Jamie Metzl: So we need to think about how do we change whole industries? How do we change regulatory environments? And how do we create a world together where doing the right thing is incentivized and isn't seen as a drain on profitability. And there are some industries, frankly, where this is easier. Some of the digital industries, some of the extractive industries, which we need. I mean, I don't want to be a utopian to say, "We don't need to extract resources from nature." We do. And so many people are dependent on protein from fish, from meat, from other things. And that is how our species, at least for now, operates. We just need to be mindful. We need to think systemic change so then no one person, no one company has all of this on their shoulders. Because there isn't a framework for thinking about the mutual responsibilities of interdependence. The first step is to create that framework. The first step is create an environment where it's easy for industries to come together. And so we applaud the work that the Business Roundtable has done bringing businesses together. And then we've seen incredible progress. Now I'm an advisor to Advisory Committee in Walmart. Walmart has taken such big steps.
Jamie Metzl: Going from a company that wasn't particularly environmentally friendly to one that's actually doing a lot. From a company that wasn't thinking about sustainability and other issues and its supply chain to a company that's in many ways, setting a gold standard and along the way, Walmart has become even more profitable. And so we need to highlight those models. We need to make doing the right thing easier. And everybody likes heroes, but it's hard to be a renegade and a hero when there are so many pressures. And we need to understand that, we need to respect that, we need to build alliances across the board between businesses, governments, civil society organizations. We're really all in this together. And that's the whole point of OneShared.World. It's not us versus them. It's us and us. And how do we build that world?
Jeff Kavanaugh: You mentioned, you think in great frameworks and being a disciple or devotee of critical thinking and certainly in the classes that I teach on it, it just seems that either because it's hard and because it can be controversial, that I'm not saying critical thinking has died, but certainly it's come under pressure. It sounds like interdependence will flourish with ideas we share, whether it's at a company level or even broader, but to even just how do we generate more critical thinking and sharing of ideas in that capacity where we're digging at the problem and not so much at the people.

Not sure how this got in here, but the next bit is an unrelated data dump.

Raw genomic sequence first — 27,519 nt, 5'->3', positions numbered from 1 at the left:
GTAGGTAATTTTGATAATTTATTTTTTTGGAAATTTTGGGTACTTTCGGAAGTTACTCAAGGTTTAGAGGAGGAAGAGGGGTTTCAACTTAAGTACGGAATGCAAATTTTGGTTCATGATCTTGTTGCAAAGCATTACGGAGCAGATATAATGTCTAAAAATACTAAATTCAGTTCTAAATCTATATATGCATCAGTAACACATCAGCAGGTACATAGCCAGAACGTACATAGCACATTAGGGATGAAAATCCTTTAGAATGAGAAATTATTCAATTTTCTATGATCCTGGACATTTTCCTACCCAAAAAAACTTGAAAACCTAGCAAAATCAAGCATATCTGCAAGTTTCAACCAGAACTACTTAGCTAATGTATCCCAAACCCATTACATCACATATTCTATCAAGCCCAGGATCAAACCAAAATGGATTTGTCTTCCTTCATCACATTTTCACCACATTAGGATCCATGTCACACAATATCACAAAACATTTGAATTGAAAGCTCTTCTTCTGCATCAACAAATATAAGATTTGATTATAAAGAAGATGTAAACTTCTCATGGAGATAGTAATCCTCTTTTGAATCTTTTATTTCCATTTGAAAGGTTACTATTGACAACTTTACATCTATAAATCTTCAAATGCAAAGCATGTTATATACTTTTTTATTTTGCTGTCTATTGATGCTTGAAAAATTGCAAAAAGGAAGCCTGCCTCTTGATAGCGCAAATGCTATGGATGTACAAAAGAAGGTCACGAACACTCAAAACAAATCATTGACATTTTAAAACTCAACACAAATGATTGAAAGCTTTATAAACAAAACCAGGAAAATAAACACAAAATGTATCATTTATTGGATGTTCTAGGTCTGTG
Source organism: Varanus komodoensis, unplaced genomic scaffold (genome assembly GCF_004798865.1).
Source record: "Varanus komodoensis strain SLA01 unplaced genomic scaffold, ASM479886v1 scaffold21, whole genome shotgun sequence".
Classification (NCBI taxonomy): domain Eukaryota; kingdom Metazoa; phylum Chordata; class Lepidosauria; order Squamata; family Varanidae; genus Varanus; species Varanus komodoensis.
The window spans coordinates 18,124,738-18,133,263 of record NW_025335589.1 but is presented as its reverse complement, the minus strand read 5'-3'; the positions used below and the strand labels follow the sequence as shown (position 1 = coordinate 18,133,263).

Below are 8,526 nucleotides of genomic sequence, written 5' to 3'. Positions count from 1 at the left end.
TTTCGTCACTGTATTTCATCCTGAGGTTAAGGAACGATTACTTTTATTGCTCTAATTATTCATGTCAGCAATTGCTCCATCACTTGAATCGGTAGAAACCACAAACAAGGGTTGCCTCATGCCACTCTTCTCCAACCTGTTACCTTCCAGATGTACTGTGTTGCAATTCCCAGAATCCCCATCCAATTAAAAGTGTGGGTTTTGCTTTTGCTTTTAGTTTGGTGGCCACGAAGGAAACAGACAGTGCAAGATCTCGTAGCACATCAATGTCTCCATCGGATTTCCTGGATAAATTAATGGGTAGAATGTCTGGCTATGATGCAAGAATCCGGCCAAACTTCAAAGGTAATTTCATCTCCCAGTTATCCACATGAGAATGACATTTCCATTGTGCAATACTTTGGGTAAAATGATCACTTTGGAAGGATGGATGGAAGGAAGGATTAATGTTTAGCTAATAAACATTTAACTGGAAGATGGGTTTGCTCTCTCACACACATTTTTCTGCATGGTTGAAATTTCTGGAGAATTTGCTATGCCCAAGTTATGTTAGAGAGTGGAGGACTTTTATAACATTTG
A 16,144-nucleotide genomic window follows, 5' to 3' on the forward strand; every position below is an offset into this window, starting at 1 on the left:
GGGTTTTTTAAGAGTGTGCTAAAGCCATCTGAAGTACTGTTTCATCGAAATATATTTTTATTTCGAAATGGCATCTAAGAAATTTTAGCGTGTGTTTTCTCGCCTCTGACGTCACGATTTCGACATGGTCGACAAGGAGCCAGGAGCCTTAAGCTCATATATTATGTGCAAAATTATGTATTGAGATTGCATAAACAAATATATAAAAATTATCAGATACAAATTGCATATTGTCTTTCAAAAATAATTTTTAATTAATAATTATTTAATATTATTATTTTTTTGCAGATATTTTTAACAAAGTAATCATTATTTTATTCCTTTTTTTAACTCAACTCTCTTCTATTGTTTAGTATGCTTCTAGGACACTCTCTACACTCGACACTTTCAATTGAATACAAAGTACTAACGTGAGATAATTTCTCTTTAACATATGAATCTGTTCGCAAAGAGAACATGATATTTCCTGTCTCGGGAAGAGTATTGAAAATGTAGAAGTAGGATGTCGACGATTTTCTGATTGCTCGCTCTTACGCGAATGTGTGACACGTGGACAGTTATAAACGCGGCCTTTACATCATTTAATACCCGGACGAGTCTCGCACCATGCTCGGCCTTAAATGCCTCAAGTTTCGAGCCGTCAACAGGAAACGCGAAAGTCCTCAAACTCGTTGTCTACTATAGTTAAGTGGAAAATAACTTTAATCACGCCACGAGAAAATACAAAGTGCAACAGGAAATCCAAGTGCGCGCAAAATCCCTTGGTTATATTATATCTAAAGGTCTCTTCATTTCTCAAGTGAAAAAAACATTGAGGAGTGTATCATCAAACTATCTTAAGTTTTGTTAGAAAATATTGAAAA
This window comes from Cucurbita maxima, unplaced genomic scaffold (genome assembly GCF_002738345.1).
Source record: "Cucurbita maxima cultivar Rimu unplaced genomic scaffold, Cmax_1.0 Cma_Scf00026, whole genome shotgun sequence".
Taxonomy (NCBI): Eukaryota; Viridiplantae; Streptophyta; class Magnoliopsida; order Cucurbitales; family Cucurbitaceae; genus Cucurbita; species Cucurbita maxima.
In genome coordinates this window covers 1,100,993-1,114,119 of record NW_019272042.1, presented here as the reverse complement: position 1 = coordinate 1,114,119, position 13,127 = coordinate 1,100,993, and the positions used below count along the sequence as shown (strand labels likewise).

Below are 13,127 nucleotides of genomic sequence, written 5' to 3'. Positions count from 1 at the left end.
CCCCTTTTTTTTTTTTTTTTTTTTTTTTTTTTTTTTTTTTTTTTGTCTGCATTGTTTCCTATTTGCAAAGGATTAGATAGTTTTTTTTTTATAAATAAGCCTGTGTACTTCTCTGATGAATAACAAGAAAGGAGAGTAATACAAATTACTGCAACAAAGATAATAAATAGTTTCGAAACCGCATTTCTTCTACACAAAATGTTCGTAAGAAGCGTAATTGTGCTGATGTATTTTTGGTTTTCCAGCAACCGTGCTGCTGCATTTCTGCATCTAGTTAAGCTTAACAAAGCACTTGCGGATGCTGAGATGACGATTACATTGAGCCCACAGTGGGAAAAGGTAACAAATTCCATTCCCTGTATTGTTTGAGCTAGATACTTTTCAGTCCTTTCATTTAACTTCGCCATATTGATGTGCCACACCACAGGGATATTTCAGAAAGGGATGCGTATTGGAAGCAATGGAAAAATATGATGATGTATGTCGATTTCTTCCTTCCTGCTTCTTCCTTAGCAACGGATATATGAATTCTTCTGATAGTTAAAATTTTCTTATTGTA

Jamie Metzl: Jeff, it's such an essential question. And I need to give just a little bit of background of how I positioned myself. I very much think of myself as a child of the enlightenment. I'm a devotee of liberal thinking about the importance of an open society. And so I agree that we need to create an environment where people are… we have a free and open and inclusive and diverse exchange of ideas because that's how we learn and grow as people. And in our American society, those ideals are very much at threat. And they're at threat from both sides of the ideological spectrum. On one side of the spectrum, we have people who are saying, "Well, I'm not going to wear a face mask because I think all of this is a hoax and I don't have any responsibility to the whole, to protect others from this deadly pandemic."
Jamie Metzl: On the other side of this spectrum, we see people who are saying, "Well, if somebody is expressing their views, those views are making me feel unsafe. And that person should not be allowed to express their views." Or because I don't like this particular statue, I'm to take personal responsibility for just pulling it down on my own. We need to recognize that we live in a community and communities to flourish require a civic culture. And for civic cultures to flourish, they require a free and open exchange of ideas and a sense of mutual responsibility toward the whole. And that demands open dialogue and compromise. And leaders of all organizations are under tremendous threat right now because the space for that kind of open dialogue is shrinking.
Jamie Metzl: This is not easy, but we need to make sure those of us who believe in the principles of the enlightenment as certainly I do and certainly America, my home country, has many, many flaws and warts and shortcomings and the crimes against the Native Americans, the crime of slavery cannot be and should never be forgotten. And we still have a lot of work to do. But we need to engage in this kind of open dialogue, because if we can only speak to people who we completely agree with, we're going to end up making bad decisions. We're not going to be able to see the whole. So critical thinking is so essential. It's under threat, but I believe it's all of our responsibilities to defend it. And that means defending the right of people to speak with whom we may not agree. And that's essential for building the kind of open society that I think is in all of our benefit.